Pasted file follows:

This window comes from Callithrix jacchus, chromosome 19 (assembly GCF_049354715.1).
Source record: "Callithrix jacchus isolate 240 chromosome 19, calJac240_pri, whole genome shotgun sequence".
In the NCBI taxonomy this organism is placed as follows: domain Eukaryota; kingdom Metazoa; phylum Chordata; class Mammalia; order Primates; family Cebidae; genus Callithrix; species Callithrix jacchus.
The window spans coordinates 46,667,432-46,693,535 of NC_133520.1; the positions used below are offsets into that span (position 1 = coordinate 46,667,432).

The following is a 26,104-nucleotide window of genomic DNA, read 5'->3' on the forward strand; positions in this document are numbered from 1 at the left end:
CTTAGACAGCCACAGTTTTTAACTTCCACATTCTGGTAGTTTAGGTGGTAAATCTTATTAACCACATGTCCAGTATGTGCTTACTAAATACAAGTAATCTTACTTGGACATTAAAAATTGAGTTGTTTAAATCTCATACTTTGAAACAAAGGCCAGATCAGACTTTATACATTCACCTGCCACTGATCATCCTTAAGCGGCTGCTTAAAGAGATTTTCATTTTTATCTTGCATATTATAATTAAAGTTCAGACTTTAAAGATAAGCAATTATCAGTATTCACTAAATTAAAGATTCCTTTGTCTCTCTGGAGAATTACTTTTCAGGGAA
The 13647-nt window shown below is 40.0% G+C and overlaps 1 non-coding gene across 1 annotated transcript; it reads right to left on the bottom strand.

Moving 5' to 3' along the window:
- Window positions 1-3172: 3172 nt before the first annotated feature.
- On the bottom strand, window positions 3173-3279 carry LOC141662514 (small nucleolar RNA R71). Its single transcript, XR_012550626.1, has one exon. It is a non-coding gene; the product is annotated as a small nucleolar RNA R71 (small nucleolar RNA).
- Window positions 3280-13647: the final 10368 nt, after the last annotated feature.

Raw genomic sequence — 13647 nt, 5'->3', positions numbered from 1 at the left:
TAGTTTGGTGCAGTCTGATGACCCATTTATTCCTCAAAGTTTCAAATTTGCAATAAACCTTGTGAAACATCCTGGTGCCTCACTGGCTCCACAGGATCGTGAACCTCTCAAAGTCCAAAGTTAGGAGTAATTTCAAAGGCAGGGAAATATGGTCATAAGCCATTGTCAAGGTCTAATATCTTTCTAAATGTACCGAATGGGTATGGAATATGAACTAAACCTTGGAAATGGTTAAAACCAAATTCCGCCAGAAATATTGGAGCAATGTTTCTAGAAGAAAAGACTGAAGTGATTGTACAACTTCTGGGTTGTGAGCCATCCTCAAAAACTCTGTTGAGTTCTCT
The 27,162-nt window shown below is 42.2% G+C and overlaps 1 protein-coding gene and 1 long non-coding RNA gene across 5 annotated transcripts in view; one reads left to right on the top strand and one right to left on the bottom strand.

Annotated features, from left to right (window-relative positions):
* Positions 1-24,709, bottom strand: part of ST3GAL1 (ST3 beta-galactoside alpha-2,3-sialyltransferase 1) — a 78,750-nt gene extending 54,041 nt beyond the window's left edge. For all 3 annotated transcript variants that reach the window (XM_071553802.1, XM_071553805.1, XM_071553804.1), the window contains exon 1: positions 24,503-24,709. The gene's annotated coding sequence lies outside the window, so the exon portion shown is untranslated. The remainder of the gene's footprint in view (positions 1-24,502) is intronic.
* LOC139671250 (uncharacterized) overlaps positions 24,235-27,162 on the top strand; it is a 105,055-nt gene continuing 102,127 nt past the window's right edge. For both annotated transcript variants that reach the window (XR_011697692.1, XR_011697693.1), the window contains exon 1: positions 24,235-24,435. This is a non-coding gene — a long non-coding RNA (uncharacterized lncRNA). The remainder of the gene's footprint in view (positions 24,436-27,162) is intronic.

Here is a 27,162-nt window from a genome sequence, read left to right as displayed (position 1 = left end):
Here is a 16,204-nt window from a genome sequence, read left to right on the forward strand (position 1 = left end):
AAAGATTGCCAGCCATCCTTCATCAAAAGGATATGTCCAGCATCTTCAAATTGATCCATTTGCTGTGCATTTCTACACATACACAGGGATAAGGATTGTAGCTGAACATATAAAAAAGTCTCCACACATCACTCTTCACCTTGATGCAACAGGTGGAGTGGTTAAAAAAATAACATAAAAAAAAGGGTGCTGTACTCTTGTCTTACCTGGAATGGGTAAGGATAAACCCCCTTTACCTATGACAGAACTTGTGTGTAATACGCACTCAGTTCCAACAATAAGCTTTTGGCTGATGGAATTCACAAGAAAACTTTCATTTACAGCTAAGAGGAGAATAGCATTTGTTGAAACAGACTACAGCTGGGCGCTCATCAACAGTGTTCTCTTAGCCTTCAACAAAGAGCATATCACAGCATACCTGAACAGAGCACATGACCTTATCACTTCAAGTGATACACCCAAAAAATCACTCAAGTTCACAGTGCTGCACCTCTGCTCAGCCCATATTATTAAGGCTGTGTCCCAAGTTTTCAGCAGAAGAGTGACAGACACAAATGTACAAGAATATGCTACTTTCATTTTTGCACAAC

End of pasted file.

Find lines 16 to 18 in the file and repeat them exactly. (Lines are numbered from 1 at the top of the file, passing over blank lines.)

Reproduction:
* Positions 1-24,709, bottom strand: part of ST3GAL1 (ST3 beta-galactoside alpha-2,3-sialyltransferase 1) — a 78,750-nt gene extending 54,041 nt beyond the window's left edge. For all 3 annotated transcript variants that reach the window (XM_071553802.1, XM_071553805.1, XM_071553804.1), the window contains exon 1: positions 24,503-24,709. The gene's annotated coding sequence lies outside the window, so the exon portion shown is untranslated. The remainder of the gene's footprint in view (positions 1-24,502) is intronic.
* LOC139671250 (uncharacterized) overlaps positions 24,235-27,162 on the top strand; it is a 105,055-nt gene continuing 102,127 nt past the window's right edge. For both annotated transcript variants that reach the window (XR_011697692.1, XR_011697693.1), the window contains exon 1: positions 24,235-24,435. This is a non-coding gene — a long non-coding RNA (uncharacterized lncRNA). The remainder of the gene's footprint in view (positions 24,436-27,162) is intronic.

Here is a 27,162-nt window from a genome sequence, read left to right as displayed (position 1 = left end):